Comedy Central has been keeping television fans laughing for more than three decades now. From its original series to its syndicated sitcoms to its hilarious comedy movies, this station is known as the one to watch for a good chuckle. But what channel is Comedy Central on Spectrum? Subscribers of this cable service struggle to pin down the Comedy Central channel number amidst hundreds of other offerings. Let’s examine the Spectrum Comedy Central channel from coast to coast.
Pick your choice of ESPN+, Hulu, and Disney Plus. Plans start as low as $4.99/month for ESPN+ only.
Free trial available. Watch 75+ channels, including local channels and special premium channel offers.
Take a 7-day free trial and stream more than 70 channels live. Record your favorites with unlimited DVR.
Comedy Central Channel Number Guide
|City and State
|Channel Number on Spectrum
|El Paso, TX
|Kansas City, KS
|Long Beach, CA
|Los Angeles, CA
|New York, NY
The History of Comedy Central
Like so many iconic television stations, Comedy Central began as a result of two lesser channels combining as one. In 1991, Time-Life’s The Comedy Channel and Viacom’s HA! channel came together under one new roof: The Comedy Network. This newly formed station, referred to as CTV, combined the comedic programming of The Comedy Channel with the sitcom reruns and sketch comedy offerings of HA!. Just two months later, the channel rebranded to Comedy Central.
Mystery Science Theater 3000 was a successful carryover from The Comedy Channel, but its low viewership made it nothing more than a cult favorite. It would take a couple more years for the new network to find its inaugural smash. Politically Incorrect with Bill Maher premiered on Comedy Central in July 1993. It was the network’s first breakout hit, finding so much popularity that it actually moved to ABC. The Daily Show with Craig Kilborn further boosted the network in the public eye upon its arrival in July 1996.
South Park came the year after, cementing Comedy Central’s status as the best cable network for the biggest laughs. The 2000s brought Chappelle’s Show, Reno 911!, Comedy Central Roasts, The Colbert Report, and more. With so many hits to its name, Comedy Central was at the top of its game. This hot streak continued into the 2010s with shows like Key & Peele, Workaholics, and Inside Amy Schumer, among others. Alas, the changing landscape of broadcast television has left Comedy Central with very few live-action originals and an overwhelming amount of sitcom reruns today.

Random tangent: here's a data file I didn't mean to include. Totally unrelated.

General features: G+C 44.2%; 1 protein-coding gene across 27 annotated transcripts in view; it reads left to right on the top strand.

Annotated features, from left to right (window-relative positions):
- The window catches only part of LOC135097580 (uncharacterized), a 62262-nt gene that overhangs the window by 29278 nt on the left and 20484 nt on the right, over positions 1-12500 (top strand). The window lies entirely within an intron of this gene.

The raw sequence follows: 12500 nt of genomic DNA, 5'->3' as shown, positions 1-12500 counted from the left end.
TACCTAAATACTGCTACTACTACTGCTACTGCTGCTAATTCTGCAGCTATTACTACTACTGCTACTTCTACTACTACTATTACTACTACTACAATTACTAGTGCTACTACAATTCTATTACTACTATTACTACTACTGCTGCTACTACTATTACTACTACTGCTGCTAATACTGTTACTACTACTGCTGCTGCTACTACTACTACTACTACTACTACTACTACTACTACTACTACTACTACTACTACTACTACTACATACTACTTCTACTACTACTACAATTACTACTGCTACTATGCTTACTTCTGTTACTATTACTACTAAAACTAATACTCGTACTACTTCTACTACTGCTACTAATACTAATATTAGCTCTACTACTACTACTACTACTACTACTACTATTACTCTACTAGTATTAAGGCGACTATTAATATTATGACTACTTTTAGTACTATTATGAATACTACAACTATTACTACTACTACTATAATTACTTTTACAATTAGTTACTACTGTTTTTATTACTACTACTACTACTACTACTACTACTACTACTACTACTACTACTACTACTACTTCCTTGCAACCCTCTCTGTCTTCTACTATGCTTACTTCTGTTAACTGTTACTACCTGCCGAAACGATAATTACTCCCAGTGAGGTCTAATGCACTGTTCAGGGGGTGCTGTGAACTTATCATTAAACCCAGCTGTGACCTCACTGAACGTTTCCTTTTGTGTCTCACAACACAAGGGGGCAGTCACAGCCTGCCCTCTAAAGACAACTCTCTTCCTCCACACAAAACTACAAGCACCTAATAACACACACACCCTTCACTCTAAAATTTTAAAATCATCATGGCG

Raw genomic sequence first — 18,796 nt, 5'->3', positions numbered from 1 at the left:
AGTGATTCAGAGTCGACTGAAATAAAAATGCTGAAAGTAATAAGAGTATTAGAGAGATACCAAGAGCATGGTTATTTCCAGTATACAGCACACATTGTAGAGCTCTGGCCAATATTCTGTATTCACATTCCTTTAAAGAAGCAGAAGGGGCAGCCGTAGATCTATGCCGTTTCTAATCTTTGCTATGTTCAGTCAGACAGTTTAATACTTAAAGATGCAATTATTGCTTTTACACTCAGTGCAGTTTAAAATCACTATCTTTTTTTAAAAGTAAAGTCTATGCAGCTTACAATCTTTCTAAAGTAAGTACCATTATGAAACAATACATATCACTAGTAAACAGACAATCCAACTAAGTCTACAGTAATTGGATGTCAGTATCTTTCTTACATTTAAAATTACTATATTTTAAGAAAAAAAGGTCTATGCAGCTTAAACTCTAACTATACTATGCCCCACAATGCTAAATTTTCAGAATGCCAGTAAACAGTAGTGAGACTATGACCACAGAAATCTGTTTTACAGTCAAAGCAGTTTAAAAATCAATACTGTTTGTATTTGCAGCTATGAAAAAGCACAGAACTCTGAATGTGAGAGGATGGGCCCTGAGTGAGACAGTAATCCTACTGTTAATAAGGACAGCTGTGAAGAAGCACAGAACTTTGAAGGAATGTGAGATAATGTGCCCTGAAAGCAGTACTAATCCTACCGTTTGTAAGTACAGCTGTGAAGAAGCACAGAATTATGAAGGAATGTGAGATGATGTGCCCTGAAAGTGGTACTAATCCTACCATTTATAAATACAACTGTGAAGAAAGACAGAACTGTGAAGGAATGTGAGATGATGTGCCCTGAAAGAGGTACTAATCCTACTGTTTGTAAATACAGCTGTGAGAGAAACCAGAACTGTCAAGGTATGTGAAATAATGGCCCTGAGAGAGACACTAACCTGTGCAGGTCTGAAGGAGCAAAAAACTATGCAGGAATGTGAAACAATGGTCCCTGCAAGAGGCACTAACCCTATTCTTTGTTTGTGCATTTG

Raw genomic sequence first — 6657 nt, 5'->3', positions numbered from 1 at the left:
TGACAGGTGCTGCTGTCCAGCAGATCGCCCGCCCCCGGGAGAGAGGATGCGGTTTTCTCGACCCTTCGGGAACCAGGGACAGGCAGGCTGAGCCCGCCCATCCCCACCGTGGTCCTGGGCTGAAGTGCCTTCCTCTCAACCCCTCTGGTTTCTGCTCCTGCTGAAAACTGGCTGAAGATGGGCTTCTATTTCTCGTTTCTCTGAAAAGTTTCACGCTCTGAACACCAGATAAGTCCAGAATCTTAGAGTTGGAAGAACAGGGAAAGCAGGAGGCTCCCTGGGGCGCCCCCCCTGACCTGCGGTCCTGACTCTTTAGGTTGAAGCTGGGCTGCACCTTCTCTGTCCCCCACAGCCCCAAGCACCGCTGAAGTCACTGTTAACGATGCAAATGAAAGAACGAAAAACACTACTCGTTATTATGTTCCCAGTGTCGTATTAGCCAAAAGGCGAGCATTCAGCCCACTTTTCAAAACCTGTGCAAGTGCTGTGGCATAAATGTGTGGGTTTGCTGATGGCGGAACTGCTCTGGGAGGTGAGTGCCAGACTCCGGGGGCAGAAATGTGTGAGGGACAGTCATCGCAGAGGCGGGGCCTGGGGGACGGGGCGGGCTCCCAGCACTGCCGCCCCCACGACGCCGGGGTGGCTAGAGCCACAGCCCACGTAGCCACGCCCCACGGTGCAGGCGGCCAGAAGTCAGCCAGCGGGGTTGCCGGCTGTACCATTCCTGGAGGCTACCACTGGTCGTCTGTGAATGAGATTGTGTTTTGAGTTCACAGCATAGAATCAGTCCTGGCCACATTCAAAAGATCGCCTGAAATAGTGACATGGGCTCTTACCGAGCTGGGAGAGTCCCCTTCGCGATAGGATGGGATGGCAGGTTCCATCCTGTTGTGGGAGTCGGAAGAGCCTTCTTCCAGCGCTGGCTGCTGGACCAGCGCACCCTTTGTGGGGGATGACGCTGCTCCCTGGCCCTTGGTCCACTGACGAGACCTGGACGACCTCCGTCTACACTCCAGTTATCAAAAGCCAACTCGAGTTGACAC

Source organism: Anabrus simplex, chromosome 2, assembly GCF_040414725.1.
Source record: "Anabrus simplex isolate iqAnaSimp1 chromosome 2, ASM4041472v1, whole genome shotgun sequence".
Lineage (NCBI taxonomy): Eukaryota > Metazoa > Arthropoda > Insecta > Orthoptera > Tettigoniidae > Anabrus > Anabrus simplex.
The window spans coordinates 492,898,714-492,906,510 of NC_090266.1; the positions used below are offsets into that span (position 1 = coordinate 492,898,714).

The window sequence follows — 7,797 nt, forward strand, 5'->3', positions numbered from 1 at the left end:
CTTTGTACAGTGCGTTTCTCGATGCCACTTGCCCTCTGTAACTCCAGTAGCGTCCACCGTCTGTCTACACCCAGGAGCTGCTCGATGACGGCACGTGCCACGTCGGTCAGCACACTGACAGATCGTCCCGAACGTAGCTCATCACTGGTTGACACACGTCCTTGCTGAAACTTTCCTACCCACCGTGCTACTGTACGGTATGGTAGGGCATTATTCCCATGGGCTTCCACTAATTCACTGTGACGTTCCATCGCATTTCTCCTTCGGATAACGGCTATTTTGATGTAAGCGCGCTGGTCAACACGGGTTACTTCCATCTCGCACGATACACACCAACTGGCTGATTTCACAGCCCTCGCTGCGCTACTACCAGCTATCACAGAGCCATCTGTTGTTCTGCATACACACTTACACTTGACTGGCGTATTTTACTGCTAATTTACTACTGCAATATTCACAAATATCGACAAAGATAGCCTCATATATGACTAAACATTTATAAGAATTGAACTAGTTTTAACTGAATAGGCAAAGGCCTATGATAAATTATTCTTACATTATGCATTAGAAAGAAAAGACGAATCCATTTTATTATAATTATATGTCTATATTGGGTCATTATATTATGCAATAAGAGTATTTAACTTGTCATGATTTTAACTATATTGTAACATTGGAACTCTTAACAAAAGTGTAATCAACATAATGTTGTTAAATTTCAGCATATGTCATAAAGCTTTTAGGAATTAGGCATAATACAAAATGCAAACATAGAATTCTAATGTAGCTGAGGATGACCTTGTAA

Comedy Central Sister Stations
|CBS Sports Network
|The Movie Channel
Comedy Central Programming
Comedy Central’s lineup has changed several times over its three decades on the air. As such, it looks quite different today than it did in 1991 — let alone just ten years ago. This is a natural result of the changing demands of broadcast television, but still: What kind of programming does Comedy Central show today? Broadly speaking, the channel’s current lineup primarily consists of three main categories: originals, syndicated shows, and movies. Let’s go over each programming type below.
Remarkably, Comedy Central is still airing new episodes of South Park and The Daily Show. Both have been on the air for decades, and both will likely continue to air in some capacity on Comedy Central until the network’s final broadcast. They aren’t the only shows on Comedy Central, however.
Digman! and Nora from Queens are two more recent original programs on Comedy Central. The former is an animated comedy co-created by and starring Saturday Night Live alum Andy Samberg. The latter is a live-action scripted comedy co-created by and starring comedian Awkwafina.
While none have been officially announced as of now, we can safely assume Comedy Central will schedule some new stand-up specials and roasts in the months to come. These have always been integral to the channel’s lineup, and they’ll likely continue to be integral forever.
As is the case with so many television networks today, Comedy Central’s programming slate is filled with far more syndicated programs than original ones. With an increased focus placed on streaming services, it seems this influx of reruns is a natural result of viewers’ changing needs.
The channel’s current syndicated lineup consists of six hit sitcoms. On the animated side, there’s Beavis and Butt-Head and Futurama. On the live-action side, there’s The Office, Parks and Recreation, Seinfeld, and Reno 911!.
Dozens of other syndicated shows have come and gone on the station over the years. This tells us that any one of these syndicated shows listed above could be dropped or swapped for another in the months to come. Don’t be surprised to see a new show added to or removed from the rotation.
While Comedy Central is primarily a channel for television series, it occasionally features hit comedy movies from the last 10 to 20 years or so. (They rarely — if ever — date back any further than the 1980s.) Recent examples include Ted (2012), Step Brothers (2008), Tag (2018), and the complete Hangover trilogy.
The network also produces and airs its own original movies from time to time. Office Race (2023) is the most recent example. Past original films include Reno 911! It’s a Wonderful Heist (2022), Cursed Friends (2022), Out of Office (2022), and Hot Mess Holiday (2021). Be on the lookout for inevitable future titles.
The image featured at the top of this post is ©Paramount Global.